There are others like Lisa, however, that are not social scientists per se but who are beginning to trouble our society using the same methods. Everywhere we turn there are new “experts” advocating changes that sound appropriate, using assumptions that are expected to be universally true. Biologists, for example, are now telling us that human evolution has fooled us in to believing that families are necessary, that giving to others is an ennobling thing, that God is real. These arguments become quite convenient in the hands of passionate and persuasive intellects seeking change - and all in the name of an unbiased scientific inevitability. We would be wise to use caution when confronted with these convincing “experts“. Many, if not most, of their arguments contain flaws. We may not know what they are right now, but they exist nonetheless. And like Lisa’s many mistakes, they will end up costing us dearly.
Ironically the most reasonable path to pursue given such uncertainty is to follow what Wendell Berry has called The Way of Ignorance. Berry’s title can be a little misleading. He is not suggesting that we intentionally make uninformed decisions. On the contrary, we should inform ourselves as best we can, especially if our decisions are momentous ones. What Berry means by The Way of Ignorance is that we need to act with the awareness that even our best knowledge is probably not perfect - that even with the best data and with the best intentions, we may still be wrong, at least in part.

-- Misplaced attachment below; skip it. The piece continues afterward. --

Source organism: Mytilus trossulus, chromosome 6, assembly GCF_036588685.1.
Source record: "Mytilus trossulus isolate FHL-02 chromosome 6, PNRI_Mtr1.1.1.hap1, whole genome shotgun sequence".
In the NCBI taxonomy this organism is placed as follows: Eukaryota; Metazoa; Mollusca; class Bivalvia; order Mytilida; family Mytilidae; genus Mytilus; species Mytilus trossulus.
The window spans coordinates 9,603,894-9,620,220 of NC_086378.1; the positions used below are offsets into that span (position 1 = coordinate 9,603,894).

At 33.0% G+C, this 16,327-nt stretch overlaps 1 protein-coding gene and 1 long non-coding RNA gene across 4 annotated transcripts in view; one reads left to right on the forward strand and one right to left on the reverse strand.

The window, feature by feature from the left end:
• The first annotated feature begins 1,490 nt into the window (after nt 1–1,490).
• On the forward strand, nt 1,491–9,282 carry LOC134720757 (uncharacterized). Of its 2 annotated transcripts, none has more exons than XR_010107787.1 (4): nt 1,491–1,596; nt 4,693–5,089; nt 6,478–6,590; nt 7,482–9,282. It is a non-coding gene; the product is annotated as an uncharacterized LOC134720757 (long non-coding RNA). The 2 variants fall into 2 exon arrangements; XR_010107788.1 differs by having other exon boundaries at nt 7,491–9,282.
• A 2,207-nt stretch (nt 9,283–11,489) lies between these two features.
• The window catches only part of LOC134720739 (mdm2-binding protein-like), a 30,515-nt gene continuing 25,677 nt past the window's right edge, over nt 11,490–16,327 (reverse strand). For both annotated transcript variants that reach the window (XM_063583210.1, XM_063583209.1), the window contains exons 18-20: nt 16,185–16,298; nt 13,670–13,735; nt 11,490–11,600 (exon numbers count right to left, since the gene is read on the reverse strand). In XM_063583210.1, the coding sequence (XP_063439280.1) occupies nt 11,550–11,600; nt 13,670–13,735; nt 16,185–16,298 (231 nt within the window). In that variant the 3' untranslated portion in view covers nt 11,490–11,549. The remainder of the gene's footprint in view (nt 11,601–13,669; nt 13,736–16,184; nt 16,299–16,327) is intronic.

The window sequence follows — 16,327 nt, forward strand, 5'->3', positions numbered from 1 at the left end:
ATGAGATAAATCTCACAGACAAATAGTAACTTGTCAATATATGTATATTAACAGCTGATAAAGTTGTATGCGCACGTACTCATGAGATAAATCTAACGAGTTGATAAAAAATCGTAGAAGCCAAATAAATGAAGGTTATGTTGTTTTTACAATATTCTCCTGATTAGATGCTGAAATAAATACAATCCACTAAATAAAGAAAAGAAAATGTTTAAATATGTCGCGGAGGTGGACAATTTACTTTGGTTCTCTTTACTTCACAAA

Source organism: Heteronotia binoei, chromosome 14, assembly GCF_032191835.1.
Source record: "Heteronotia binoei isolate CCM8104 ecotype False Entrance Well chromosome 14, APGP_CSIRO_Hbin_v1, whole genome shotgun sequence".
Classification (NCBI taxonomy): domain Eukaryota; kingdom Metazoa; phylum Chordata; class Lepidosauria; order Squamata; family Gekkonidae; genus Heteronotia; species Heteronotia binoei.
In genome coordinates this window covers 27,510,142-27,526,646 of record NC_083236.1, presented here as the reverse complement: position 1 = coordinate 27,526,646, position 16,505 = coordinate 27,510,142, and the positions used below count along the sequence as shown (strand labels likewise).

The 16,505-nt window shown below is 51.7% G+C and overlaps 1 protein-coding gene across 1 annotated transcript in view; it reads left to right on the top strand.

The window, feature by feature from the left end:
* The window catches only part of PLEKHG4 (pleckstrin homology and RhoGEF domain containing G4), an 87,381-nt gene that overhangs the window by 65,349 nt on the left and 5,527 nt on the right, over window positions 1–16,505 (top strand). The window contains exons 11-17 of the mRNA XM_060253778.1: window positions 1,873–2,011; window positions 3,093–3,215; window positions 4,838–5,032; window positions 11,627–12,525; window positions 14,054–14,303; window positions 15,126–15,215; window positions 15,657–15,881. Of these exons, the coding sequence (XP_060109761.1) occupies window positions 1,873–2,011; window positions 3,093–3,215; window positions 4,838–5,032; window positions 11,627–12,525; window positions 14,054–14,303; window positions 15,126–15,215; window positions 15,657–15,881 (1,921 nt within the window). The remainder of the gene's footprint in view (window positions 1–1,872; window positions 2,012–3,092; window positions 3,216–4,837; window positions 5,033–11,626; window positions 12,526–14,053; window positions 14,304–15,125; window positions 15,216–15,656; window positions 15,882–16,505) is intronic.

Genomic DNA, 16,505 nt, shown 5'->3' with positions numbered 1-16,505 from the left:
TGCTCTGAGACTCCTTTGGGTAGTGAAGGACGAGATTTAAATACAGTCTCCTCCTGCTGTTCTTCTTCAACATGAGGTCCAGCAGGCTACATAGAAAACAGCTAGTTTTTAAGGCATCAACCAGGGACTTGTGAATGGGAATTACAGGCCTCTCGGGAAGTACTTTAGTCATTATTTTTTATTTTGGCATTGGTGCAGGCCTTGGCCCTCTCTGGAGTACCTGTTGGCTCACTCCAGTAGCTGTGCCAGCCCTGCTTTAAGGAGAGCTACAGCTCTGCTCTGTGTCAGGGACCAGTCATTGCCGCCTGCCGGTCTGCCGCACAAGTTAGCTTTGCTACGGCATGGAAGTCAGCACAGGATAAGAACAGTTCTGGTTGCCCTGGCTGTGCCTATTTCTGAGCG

A few hundred years ago many believed that the sun revolved around the earth. They were wrong. Less than a century ago the brightest minds in Germany (basing their ideas on evolutionary theory) believed that “ethnic cleansing” was justifiable. They were wrong too. Half a century ago many biologists believed that complex biological information develops (and has developed) by chance. They are also most certainly wrong.
Yet it is not the fact of being wrong that is the problem. Most of us are at least partially wrong on our thinking much of the time. It is when we refuse to acknowledge our limitations and arrogantly insist that we are completely right that we blindly set the stage for disaster. This is what the ancients meant by the word hubris. Berry believes that a modern science based on this arrogant ignorance (and I might add displaying itself with intellectual rhetoric) “resembles much too closely an automobile being driven by a six-year-old or a loaded pistol in the hands of a monkey.”
In the 21st Century so many aspects of our lives are globally informed: the markets that drive our various employments, our entertainment, our digital communication, our politics. What scares me (and Wendell Berry) is the troubling reality that most of these far reaching pieces of our lives are managed by “experts” that don’t have all the answers.